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When counting is recounting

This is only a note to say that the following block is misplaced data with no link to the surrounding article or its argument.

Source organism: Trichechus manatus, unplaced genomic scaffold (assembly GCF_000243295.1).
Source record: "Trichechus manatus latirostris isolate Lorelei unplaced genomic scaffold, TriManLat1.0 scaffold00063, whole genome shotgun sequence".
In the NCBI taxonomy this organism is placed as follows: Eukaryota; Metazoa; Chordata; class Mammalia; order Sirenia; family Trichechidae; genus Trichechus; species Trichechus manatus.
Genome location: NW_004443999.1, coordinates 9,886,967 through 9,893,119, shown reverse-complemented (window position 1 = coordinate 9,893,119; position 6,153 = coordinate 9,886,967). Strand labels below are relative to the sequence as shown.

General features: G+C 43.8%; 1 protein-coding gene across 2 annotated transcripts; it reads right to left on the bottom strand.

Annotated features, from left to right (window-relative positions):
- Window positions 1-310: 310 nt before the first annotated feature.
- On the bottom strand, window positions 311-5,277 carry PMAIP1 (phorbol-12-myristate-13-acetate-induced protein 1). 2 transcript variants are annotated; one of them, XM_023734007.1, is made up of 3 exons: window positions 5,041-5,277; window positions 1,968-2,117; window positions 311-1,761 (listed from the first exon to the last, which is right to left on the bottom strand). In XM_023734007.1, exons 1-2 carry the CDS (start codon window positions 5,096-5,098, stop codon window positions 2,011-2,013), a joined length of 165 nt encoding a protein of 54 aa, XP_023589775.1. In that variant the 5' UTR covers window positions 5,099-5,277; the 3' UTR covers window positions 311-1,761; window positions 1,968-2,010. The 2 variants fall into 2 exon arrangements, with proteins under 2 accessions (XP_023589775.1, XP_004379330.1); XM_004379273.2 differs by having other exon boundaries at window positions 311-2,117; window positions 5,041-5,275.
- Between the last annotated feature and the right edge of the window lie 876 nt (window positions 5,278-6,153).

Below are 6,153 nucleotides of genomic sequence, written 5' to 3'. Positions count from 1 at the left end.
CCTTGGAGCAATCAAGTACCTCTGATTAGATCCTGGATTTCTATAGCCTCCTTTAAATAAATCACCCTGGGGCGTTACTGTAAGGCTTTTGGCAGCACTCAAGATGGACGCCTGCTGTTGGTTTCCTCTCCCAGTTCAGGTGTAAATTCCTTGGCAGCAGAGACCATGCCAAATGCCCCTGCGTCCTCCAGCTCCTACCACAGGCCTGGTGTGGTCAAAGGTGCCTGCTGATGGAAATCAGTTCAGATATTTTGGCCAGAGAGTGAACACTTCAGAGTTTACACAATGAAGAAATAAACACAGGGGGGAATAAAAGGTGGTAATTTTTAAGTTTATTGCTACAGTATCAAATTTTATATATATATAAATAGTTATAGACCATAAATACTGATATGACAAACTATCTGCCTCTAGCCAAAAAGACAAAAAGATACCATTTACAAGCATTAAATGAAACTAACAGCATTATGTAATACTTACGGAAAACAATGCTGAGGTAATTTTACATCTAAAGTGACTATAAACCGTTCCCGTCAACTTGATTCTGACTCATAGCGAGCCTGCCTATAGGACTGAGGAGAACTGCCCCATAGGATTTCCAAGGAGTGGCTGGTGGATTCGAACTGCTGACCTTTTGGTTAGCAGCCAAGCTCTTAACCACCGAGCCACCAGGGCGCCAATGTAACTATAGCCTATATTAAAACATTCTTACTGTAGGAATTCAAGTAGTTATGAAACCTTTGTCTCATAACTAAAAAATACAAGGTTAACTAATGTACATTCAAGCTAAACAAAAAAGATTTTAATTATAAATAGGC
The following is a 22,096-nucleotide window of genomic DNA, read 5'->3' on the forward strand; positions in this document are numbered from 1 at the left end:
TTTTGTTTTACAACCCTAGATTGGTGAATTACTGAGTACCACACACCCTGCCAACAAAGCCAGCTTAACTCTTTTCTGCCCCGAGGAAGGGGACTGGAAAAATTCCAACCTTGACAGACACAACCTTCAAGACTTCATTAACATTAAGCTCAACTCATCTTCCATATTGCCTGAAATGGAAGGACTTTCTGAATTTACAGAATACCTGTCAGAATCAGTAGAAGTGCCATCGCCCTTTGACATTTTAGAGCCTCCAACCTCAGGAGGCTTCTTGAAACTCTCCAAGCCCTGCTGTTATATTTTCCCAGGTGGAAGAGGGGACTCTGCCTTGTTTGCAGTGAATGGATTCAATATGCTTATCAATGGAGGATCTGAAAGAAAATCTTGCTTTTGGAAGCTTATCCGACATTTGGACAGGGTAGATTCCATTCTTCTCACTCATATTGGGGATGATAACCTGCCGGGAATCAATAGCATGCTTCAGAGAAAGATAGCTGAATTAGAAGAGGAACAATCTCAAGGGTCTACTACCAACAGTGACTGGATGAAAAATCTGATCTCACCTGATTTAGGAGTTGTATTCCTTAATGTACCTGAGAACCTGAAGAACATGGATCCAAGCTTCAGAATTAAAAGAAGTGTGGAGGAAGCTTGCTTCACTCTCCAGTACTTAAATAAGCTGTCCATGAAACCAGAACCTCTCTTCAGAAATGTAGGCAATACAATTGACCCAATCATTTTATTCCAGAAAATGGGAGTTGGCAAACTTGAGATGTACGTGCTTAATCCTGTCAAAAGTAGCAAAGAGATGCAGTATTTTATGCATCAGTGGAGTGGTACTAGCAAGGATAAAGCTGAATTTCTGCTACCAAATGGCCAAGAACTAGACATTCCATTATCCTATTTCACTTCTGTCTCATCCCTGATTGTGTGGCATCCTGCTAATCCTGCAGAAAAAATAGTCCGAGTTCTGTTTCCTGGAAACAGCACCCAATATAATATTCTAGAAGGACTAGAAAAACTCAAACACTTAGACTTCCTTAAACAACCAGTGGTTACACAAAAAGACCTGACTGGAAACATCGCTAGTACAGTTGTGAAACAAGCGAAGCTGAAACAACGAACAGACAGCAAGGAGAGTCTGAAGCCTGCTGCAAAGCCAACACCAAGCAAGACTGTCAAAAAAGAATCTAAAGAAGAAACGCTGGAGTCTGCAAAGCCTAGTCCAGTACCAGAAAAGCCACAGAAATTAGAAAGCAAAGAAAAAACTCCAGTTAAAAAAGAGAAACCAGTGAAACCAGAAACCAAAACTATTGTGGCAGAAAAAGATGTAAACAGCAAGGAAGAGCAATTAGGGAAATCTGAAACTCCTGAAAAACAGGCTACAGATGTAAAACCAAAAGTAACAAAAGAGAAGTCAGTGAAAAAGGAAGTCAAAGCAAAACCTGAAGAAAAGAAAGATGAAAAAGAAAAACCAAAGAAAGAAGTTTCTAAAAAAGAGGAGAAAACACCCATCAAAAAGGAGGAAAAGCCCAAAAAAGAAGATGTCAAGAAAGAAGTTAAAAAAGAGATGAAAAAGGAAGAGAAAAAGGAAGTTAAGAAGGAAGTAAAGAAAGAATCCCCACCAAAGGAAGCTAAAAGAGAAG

First a caveat: the following lines will not deal with quantitative methods per se, if we mean by that counting words and assessing frequencies, relying on statistical models, and elaborating complex algorithmic patterns, etc. If my presence in this workshop on quantitative methods has some legitimacy, it could be because as a medievalist, the concept of a single text does not apply for me. In fact, it does not function for medieval literature. The transtextual dimension of medieval literature, and beyond the Middle Ages, until the XVIIIth century, imposes the need to work on a plurality of texts. This is in part due to the topicity of this literature which is defined, in rhetorical terms, by its use of stock formulas. More interestingly as far as the transtextual circulation between texts is concerned, this topicity comes from the recycling of narrative topoi and motives. This is well known, and the object of study of groups such as the SATOR, the Société pour l’analyse de la topique Romanesque or: the Society for the Analysis of Romanesque literature. An outcome of the activities of the Sator since its foundation in 1986, besides the publication of its annual conferences, is a database compiling narrative topoi with their occurrences in narrative works from the Middle Ages until the end of the XVIIIth century: www.satorbase.org. A parallel database is a Thesaurus of supernatural motives in medieval narratives. Although I am an active collaborator in both projects, it is not my intention to focus on them today.